Professor Lawrence Wetherhold (Dennis Quaid) might be imperiously brilliant, monumentally self-possessed and an intellectual giant – but when it comes to solving the conundrums of love and family, he’s as downright flummoxed as the next guy. His teenaged daughter (Ellen Page) is an acid-tongued overachiever who follows all too closely in dad’s misery-loving footsteps, and his adopted, preposterously ne’er-do-well brother (Thomas Haden Church) has perfected the art of freeloading. A widower who can’t seem to find passion in anything anymore, not even the Victorian Literature in which he’s an expert, it seems Lawrence is sleepwalking through a very stunted middle age. When his brother shows up unexpectedly for an extended stay at just about the same time as he accidentally encounters his former student Janet (Sarah Jessica Parker), the circumstances cause him to stir from his deep, deep freeze, with often comical, sometimes heartbreaking, consequences for himself and everyone around him.
Press plotline by Miramax:
Smart People is the darkly comic story of Lawrence Wetherhold (Dennis Quaid), a widowed, acerbic, and self-absorbed literature professor who has alienated his son and turned his daughter into an overachieving, friendless teen. He falls for Janet (Sarah Jessica Parker), one of his former students; at the same time, his ne’er-do-well brother (played by Thomas Haden Church) unexpectedly shows up at his door, low on cash and needing a place to stay. Suddenly, Lawrence's well-thought-out, though not well-managed, life comes crashing down on him. All the intelligence in the world can’t unstick his life.
A seasoned commercial director, Noam Murro is no stranger behind a camera, but Smart People surely signals the beginning of an accomplished new career in feature filmmaking. The script by Mark Jude Poirier is razor sharp, and the obvious rapport among the ensemble cast members makes for a healthy dose of well-conceived humor. Mixing comedy genres, including just a hint of modern slapstick, Murro proves he has an assured grasp on what any good adult comedy needs—an expert balance of pace and pathos. Smart People traces the amusing series of events that trigger, in one man, the need to change and reconnect with his family before he can take the first step forward.
- After seeing her in the indie film Hary Candy, director Noam Murro liked Ellen for the role of overachieving Vanessa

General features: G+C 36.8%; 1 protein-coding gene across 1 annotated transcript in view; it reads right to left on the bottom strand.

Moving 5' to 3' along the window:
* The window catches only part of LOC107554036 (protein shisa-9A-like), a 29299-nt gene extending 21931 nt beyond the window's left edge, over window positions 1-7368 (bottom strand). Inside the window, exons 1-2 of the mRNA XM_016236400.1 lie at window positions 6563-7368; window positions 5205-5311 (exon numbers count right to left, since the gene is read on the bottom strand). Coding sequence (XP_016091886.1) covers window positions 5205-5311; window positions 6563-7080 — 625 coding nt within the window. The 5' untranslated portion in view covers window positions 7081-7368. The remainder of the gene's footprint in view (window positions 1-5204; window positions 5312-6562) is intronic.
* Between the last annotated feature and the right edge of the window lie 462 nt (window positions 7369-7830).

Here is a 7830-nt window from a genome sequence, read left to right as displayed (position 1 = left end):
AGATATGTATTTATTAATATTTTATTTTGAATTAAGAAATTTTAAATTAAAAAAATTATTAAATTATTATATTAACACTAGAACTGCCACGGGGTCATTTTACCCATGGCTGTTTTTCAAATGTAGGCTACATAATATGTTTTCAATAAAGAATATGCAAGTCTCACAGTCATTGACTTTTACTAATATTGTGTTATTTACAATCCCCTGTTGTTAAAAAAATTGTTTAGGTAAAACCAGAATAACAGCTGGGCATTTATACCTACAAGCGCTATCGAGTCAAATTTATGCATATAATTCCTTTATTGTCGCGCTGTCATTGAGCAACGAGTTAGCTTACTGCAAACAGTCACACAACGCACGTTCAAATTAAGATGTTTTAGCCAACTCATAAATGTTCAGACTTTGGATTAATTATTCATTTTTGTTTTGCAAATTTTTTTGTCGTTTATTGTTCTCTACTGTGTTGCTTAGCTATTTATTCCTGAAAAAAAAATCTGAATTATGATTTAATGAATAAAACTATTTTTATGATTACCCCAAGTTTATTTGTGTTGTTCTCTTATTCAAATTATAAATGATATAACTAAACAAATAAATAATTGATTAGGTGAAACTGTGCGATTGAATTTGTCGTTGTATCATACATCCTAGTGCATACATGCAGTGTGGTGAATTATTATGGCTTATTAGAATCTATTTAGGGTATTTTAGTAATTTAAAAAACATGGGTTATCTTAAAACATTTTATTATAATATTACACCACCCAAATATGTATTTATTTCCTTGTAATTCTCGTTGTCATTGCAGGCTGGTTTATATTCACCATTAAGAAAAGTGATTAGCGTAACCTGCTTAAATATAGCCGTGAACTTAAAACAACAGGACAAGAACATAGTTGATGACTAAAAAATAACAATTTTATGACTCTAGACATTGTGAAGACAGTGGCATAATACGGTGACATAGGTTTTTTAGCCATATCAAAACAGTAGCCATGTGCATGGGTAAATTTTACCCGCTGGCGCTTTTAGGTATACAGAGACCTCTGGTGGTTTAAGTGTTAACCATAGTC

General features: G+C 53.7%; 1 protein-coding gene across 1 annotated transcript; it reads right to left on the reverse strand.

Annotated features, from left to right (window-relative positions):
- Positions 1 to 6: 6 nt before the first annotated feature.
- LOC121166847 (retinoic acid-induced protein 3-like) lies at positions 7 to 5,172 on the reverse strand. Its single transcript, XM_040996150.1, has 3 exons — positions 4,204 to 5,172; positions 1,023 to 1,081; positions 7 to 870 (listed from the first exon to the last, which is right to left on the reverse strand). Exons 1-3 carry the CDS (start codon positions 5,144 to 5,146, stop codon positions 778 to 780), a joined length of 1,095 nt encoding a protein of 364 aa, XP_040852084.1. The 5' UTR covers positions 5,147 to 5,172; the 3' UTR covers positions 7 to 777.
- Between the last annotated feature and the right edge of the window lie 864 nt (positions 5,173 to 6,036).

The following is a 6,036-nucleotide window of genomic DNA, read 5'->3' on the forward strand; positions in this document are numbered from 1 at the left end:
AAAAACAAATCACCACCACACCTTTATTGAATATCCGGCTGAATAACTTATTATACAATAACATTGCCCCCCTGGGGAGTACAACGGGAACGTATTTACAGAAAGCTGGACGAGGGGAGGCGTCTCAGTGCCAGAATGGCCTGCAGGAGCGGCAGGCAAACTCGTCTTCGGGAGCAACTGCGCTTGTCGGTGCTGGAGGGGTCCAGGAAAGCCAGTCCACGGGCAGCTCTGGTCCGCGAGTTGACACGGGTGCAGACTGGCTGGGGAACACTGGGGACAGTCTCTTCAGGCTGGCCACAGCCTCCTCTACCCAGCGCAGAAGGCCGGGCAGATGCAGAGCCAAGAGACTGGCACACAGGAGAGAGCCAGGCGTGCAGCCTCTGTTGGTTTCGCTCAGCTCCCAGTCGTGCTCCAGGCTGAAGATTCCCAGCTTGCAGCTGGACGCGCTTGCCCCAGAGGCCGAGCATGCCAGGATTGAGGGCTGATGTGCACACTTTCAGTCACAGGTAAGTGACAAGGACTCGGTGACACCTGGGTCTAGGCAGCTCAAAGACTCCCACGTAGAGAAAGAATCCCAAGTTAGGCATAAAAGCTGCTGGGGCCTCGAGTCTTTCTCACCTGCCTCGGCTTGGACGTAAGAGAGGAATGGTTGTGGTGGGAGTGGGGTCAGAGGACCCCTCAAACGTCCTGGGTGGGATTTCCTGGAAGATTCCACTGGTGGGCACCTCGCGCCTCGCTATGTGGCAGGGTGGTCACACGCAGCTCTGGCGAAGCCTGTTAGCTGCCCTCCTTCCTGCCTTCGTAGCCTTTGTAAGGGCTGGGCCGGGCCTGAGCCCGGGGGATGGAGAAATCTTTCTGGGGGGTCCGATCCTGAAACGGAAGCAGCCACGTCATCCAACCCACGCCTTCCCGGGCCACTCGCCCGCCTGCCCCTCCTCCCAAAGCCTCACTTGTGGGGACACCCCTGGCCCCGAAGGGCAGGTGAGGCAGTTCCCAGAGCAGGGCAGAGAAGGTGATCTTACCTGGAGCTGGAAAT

(Source: Famous Magazine - March 2008)
- Ellen and Noam first met at a Burger King at the Newark Airport in New York City (Source: Famous Magazine - March 2008)
- “There’s so much passive-aggressive bitterness and child’s play in their interaction with each other. They have such a lapse in communication, and yet they all really want the same thing. She’s in the middle of this whole role reversal with her father, where she’s maintaining the household and doing the cooking, and all she does is clean and study and practice for her SAT’s. There’s no sense of normalcy or being a regular teenager in her life, which is what makes her such an arrogant and angry person. I got where she’s coming from completely. It’s kind of heartbreaking, but I also believe she’ll get through it.[...]Thomas is hilarious, extremely smart and has fantastic instincts and he was always trying new things.” (Ellen Page on her character Vanessa and working with Thomas Haden Church; Source: official production notes)
- “To work with someone like Ellen, right off the bat, in a second, you know you’re working with someone who is bigger than anything.” (director Noam Murro on working with Ellen Page; Source: www.thetartan.org)
- “She was fantastic. She did this movie before ‘Juno’ and she’s like Marlon Brando. She has the ability to do anything and make it compelling.” (Dennis Quaid on working with Ellen Page; Source: www.blackfilm.com)
- "I saw her small figure and frame walking towards me and I just knew in that instant that she was the genius I was looking for."
(Director Noam Murro on the first meeting with Ellen at a Burger King at the Newark Airport; Source: Famous Magazine)